Vehicles have special requirements for depreciation. You typically can’t deduct the full cost in the same year you purchase the vehicle. For 2024, the amount you can write off in the first year is $12,400, plus $8,000 in bonus depreciation.

How to depreciate real property

Depreciating real property, including both residential and commercial properties, involves applying specific rules and considerations. Residential properties are generally depreciated over 27.5 years at a rate of 3.636%. The straight-line method is typically used, spreading the cost evenly over the property’s useful life.

Commercial properties are typically depreciated over 39 years for tax purposes. The straight-line method is commonly used for commercial real estate as well. 

In addition, bonus depreciation is a tax incentive that allows you to deduct a substantial percentage of the cost of qualifying property in the year you place it in service. This provides immediate tax benefits and potentially improves cash flow. While bonus depreciation can provide tax advantages, there are considerations, such as the impact on depreciation recapture when the property is sold.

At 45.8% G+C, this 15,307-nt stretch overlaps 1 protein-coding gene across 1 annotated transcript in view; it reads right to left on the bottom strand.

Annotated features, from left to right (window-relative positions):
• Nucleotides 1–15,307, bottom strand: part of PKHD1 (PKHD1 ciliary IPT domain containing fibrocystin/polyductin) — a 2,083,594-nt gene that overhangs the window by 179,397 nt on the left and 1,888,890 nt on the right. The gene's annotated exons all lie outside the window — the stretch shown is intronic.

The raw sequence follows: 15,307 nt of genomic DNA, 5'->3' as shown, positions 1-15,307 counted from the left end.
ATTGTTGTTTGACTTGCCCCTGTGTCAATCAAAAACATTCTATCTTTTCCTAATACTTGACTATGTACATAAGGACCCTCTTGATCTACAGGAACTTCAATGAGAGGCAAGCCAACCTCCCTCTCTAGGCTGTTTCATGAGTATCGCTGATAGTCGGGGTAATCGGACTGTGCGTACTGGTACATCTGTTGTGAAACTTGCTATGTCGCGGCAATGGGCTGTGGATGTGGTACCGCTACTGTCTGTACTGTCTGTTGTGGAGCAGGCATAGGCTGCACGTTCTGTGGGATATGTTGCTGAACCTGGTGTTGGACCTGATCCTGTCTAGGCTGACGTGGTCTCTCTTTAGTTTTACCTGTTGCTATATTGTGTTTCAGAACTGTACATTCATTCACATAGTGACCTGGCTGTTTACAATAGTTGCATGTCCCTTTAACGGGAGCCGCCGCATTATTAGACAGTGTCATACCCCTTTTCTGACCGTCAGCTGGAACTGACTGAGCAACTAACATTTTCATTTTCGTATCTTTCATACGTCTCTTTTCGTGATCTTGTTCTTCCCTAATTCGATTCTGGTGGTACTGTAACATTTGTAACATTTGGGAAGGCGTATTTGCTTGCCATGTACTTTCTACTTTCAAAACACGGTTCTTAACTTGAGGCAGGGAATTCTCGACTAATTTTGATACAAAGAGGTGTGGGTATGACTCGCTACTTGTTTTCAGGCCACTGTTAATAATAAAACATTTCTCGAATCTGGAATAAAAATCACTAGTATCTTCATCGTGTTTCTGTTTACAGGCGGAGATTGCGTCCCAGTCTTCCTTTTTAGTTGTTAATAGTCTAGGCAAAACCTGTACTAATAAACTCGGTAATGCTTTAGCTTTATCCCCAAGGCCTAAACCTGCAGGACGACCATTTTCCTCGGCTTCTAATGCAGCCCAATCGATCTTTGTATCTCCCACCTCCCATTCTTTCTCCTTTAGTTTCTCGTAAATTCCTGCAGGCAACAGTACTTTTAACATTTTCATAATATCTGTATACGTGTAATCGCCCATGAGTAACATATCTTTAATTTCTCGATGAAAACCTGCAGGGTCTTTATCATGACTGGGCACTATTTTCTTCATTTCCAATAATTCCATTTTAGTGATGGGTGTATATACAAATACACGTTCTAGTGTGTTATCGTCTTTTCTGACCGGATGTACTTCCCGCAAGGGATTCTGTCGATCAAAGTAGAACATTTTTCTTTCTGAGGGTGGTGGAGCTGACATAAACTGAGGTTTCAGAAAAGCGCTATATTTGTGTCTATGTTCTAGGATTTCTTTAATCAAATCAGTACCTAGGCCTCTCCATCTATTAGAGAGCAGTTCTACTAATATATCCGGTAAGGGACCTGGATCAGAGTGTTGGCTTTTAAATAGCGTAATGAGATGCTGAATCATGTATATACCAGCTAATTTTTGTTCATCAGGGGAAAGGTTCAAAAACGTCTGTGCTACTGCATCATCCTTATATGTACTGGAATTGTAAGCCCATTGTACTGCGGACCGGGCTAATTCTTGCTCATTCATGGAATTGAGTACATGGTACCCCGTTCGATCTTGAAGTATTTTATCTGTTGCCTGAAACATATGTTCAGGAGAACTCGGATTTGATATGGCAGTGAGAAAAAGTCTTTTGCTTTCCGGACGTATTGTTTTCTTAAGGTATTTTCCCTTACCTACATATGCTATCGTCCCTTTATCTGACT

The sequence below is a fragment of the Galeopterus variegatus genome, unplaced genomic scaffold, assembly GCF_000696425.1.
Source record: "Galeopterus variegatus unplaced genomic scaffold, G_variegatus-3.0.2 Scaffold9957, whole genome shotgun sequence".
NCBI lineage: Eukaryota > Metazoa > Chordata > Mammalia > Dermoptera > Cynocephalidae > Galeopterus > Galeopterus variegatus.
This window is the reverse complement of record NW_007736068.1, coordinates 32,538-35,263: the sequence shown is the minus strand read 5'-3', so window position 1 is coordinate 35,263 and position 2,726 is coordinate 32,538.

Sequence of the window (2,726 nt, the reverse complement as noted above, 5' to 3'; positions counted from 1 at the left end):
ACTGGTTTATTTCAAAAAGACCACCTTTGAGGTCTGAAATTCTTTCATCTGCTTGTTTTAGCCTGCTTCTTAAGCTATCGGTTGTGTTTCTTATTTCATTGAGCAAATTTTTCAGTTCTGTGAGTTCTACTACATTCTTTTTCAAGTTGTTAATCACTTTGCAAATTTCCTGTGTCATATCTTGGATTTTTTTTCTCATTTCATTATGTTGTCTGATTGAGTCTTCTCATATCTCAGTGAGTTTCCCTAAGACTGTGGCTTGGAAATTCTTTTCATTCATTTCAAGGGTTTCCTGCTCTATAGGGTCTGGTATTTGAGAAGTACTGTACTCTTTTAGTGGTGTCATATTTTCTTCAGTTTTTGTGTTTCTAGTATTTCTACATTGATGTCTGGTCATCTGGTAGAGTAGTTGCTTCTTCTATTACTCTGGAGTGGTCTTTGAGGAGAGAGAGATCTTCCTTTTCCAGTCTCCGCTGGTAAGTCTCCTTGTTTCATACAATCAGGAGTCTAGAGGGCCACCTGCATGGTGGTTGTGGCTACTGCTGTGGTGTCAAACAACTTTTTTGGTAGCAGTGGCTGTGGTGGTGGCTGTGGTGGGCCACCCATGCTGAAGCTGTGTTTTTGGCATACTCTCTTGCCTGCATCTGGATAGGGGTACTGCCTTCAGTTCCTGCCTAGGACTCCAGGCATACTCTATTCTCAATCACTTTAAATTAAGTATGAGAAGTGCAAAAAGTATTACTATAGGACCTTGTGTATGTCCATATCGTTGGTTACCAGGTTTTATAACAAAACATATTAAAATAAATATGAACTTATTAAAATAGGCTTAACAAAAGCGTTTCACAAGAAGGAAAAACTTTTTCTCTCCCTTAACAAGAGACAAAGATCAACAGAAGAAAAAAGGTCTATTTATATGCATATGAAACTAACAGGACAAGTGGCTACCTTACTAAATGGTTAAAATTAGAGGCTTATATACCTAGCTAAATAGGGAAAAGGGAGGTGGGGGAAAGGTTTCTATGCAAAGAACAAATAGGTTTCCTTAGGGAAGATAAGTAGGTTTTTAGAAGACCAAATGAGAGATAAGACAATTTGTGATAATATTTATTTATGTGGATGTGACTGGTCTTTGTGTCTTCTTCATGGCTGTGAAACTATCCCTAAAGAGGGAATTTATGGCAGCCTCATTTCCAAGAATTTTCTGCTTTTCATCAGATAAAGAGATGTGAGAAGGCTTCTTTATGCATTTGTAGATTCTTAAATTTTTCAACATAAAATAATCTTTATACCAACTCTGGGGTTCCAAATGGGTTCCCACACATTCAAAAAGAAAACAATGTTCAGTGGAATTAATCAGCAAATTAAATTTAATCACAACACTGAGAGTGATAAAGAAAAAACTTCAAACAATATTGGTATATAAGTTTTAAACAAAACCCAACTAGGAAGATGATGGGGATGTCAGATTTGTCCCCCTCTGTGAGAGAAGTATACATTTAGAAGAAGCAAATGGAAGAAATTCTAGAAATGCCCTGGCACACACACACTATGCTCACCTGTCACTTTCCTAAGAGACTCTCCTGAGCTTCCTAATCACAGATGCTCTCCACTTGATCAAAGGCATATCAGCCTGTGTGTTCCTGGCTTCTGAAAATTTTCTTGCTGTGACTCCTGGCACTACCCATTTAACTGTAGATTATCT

Leveraging depreciation for business growth

Understanding how depreciation works will help you apply the benefits to your business taxes. Remember that keeping adequate, detailed records is key, so you have all the documentation you need for accurate depreciation. 

Going over your options for depreciation and how to properly claim it is made easier with a financial professional by your side. At Avior Wealth Management, we help you decipher and claim depreciation on your business property and equipment to get the most out of your tax breaks.

Work with the Avior team today to maximize your business deductions and credits and minimize your tax liability.

Disclaimer: Nothing contained herein should be construed as legal or tax advice. Avior and our Advisors will work with your attorney and/or tax professional to assist with your legal and tax strategies. Please consult your attorney or tax professional with specific legal and/or tax questions. Investment Management and Financial Planner are offered through Avior Wealth Management, LLC, an SEC-registered investment advisor. Past performance is not a guarantee of future results. Investments are subject to loss, including the loss of principal.